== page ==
As a self-employed individual, you have several choices when it comes to establishing and making contributions to a retirement plan. These include the following six types of plans:
- Traditional IRA
- Roth IRA
- SIMPLE IRA
- Defined benefit plan
- Solo 401(k)
The type of plan that’s best-suited for a particular situation depends on a number of factors. These include projected contribution amounts, projected pre- and post-retirement marginal income tax rates, projected annual retirement expenses, projected retirement income from other sources, other investment assets, and extended care planning.
Solo 401(k) Plan Basics
The solo 401(k) plan has become a popular choice for self-employed individuals in recent years. Designed for a business owner with no employees and potentially his or her spouse, these plans offer the potential for sizable contributions similar to any other 401(k) plan.
Contributions may include employee, or elective, deferrals and employer nonelective contributions. Employee deferrals may be as much as 100% of compensation capped at $19,000, or $25,000 if age 50 or over in 2019. Employer contributions up to 25% of compensation are also permitted, with a limit of $56,000 for total contributions plus an additional $6,000 if age 50 or older in 2019.
Similar to other 401(k) plans, the solo 401(k) can be designed with two variations for employee contributions: traditional or Roth. Traditional 401(k) contributions are pre-tax with an associated reduction of taxable income. Roth 401(k) contributions are after-tax and as such are nondeductible. Traditional plan distributions are taxable while Roth 401(k) distributions are nontaxable.
Greater Lifetime Withdrawals Possible With Roth 401(k)
As pointed out in How to Put Some Muscle Into Your Roth 401(k), most people don’t think about, let alone analyze, how their retirement plan contributions will convert to after-tax income streams when they retire, especially if they’re in their 20s and 30s. Consequently, they generally favor traditional 401(k) contributions with their pre-tax deduction and immediate income tax savings.
Greater lifetime withdrawals are possible with a Roth vs. a traditional 401(k). This is due to the fact that the income tax liability attributable to withdrawals from a traditional 401(k) will often be much greater than the income tax savings from contributions.
Roth Solo 401(k) Boosted by New Tax Law
The income tax savings associated with a traditional 401(k) contribution is dependent on one’s marginal, or highest, tax rate. The Tax Cuts and Jobs Act of 2017 made two changes to the tax calculation that reduced marginal tax rates for many individuals, making the Roth solo 401(k) a potentially better choice.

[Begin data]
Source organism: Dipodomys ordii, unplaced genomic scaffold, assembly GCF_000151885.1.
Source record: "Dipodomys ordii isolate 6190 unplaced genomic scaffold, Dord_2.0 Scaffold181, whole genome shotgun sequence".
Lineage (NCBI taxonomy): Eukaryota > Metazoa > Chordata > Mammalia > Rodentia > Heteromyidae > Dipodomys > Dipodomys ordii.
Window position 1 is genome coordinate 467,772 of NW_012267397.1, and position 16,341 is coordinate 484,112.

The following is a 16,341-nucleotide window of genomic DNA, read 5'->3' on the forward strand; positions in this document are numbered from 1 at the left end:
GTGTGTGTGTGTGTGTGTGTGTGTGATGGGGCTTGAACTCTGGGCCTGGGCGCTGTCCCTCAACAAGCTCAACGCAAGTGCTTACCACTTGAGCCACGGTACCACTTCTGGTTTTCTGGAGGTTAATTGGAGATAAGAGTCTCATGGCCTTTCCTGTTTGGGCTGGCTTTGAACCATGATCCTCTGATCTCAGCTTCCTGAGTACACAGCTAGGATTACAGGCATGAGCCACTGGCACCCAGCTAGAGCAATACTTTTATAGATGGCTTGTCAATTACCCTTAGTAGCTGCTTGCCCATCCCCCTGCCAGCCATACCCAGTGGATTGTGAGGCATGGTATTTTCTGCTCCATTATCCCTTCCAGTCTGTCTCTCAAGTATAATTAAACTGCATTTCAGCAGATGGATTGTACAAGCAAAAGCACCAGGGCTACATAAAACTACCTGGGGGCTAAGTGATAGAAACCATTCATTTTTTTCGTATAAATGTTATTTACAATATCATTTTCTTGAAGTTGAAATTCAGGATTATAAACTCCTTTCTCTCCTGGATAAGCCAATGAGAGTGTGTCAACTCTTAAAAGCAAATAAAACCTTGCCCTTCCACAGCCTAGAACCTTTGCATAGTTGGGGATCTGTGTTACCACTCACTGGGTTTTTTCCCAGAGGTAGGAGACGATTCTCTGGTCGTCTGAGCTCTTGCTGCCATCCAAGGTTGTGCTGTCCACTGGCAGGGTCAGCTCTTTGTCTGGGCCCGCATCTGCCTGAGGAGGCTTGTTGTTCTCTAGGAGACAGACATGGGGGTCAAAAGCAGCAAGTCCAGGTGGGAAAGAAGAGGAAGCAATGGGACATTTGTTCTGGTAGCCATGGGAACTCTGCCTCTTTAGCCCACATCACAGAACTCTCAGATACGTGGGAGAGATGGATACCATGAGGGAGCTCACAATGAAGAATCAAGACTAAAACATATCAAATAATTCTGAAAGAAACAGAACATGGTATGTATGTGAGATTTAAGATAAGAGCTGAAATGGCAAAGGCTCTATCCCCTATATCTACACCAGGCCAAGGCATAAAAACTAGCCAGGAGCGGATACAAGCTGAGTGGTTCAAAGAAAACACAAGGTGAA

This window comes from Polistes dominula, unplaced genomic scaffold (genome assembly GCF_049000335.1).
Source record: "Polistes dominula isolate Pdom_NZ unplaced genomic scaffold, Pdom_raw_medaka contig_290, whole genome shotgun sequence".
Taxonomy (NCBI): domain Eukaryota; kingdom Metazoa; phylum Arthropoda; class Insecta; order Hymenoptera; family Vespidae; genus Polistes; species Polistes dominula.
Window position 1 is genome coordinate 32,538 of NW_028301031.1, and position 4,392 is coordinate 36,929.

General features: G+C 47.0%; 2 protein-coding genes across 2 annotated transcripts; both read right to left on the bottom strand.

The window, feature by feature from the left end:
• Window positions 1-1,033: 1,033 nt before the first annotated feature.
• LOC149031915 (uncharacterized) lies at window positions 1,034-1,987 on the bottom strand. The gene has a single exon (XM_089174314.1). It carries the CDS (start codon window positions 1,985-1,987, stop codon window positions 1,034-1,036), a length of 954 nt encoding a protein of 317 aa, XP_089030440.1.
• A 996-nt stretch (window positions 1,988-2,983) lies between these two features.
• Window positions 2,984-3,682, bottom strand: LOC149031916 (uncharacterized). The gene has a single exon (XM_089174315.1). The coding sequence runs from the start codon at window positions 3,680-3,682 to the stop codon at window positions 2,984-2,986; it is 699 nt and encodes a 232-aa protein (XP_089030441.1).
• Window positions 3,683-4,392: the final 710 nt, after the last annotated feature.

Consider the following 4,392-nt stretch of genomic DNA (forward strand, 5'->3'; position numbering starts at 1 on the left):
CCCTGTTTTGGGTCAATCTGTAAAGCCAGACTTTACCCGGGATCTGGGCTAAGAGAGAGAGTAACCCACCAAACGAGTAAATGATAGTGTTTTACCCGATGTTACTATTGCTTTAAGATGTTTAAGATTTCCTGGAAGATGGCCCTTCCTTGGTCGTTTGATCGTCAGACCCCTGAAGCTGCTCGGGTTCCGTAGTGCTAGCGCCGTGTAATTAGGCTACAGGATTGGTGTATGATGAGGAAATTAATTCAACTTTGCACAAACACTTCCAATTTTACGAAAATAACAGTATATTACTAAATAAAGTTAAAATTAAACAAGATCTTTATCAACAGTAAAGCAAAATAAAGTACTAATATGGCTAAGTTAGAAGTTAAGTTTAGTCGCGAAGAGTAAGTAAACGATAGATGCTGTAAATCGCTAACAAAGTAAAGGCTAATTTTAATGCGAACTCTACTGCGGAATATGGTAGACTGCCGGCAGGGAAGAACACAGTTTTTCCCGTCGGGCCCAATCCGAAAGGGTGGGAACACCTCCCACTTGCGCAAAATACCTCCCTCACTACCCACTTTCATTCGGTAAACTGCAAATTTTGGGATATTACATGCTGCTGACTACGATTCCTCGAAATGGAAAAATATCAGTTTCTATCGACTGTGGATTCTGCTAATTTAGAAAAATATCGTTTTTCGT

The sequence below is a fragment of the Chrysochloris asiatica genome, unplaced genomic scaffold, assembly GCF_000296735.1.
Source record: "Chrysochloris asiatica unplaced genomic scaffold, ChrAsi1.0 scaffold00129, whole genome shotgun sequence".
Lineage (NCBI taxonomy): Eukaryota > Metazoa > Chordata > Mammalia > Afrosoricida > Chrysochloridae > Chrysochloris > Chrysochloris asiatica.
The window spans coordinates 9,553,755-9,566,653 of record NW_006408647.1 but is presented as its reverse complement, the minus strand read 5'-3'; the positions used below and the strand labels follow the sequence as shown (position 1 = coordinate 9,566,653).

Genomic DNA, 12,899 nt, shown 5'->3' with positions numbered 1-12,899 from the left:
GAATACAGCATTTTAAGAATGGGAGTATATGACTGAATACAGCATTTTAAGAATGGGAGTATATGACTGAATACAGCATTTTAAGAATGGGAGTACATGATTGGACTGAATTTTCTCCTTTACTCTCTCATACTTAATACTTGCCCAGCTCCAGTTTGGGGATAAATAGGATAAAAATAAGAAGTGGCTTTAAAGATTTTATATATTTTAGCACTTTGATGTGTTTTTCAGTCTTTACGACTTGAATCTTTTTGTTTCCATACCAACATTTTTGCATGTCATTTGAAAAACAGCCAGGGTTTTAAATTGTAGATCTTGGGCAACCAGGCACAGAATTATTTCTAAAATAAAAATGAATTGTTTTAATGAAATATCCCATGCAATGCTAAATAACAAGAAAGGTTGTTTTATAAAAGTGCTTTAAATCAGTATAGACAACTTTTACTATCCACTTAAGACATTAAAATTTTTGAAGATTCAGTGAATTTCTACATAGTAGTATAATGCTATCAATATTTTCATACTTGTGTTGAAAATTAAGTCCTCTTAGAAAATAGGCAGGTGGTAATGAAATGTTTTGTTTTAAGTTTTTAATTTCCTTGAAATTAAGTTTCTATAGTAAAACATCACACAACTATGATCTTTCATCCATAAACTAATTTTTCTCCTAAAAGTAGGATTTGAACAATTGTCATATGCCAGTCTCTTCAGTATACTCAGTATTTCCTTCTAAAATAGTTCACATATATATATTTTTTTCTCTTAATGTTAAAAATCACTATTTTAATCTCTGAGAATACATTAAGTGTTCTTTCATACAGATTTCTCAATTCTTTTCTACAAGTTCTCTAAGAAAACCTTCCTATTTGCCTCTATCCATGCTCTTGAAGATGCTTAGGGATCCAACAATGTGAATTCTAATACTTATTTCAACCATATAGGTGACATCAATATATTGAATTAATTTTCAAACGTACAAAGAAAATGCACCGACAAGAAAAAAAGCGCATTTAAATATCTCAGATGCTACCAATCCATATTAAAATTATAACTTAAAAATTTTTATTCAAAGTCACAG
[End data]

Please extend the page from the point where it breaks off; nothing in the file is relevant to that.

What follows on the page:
First, five of the seven income tax rates have been reduced by 1% to 4% each, with the top rate going from 39.6% to 37.0%. The former 28% bracket, which is now 24%, experienced the largest decrease.
Second, the income brackets to which each tax rate is applied have widened. As an example, suppose that you use married filing joint status and your taxable income is $300,000. Before the new tax law, you would have been in a 33% marginal tax bracket and your 2017 income tax liability would have been $73,726. Under the new tax law, your marginal tax bracket decreased to 24% in 2018 with liability of $60,579, resulting in tax savings of $13,147.
Likelihood of Higher Tax Rates Favors Roth Solo 401(k) Contributions
The reduced tax rates and expanded tax brackets under the new tax law are only in effect through 2025. Higher tax rates are likely in the future given the skyrocketing national debt, currently at $22 trillion, and associated increasing interest payments, increased Medicare and Social Security spending with a growing percentage of the population comprised of retirees vs. employees, and projected shortfalls of the Social Security system.
Given this scenario, higher tax rates are inevitable for many people – even in retirement. Self-employed individuals who make contributions to traditional solo 401(k) and other types of deductible retirement plans will generally experience greater taxable income and tax liability throughout retirement than those who contribute to Roth solo 401(k) plans. Furthermore, taxable required minimum distributions (RMDs) from traditional 401(k) plans must be taken beginning at age 70-1/2.
Increased tax liability will be more likely to the extent that additional funds must be withdrawn from traditional 401(k) and other taxable retirement plans to pay for extended care expenses vs. receiving tax-free income from long term care insurance. Finally, traditional 401(k) participants will pay higher Medicare premiums in many cases since amounts are based on modified adjusted gross income.
The decision to contribute to a Roth vs. a traditional solo 401(k) plan is complicated. It should be evaluated within the context of each individual’s financial situation. Many variables need to be considered, several of which are unknown. It doesn’t have to be an all-or-nothing decision. Contributions may be made to either or both types of plans so long as employee, employer, and total contributions don’t exceed specified limits.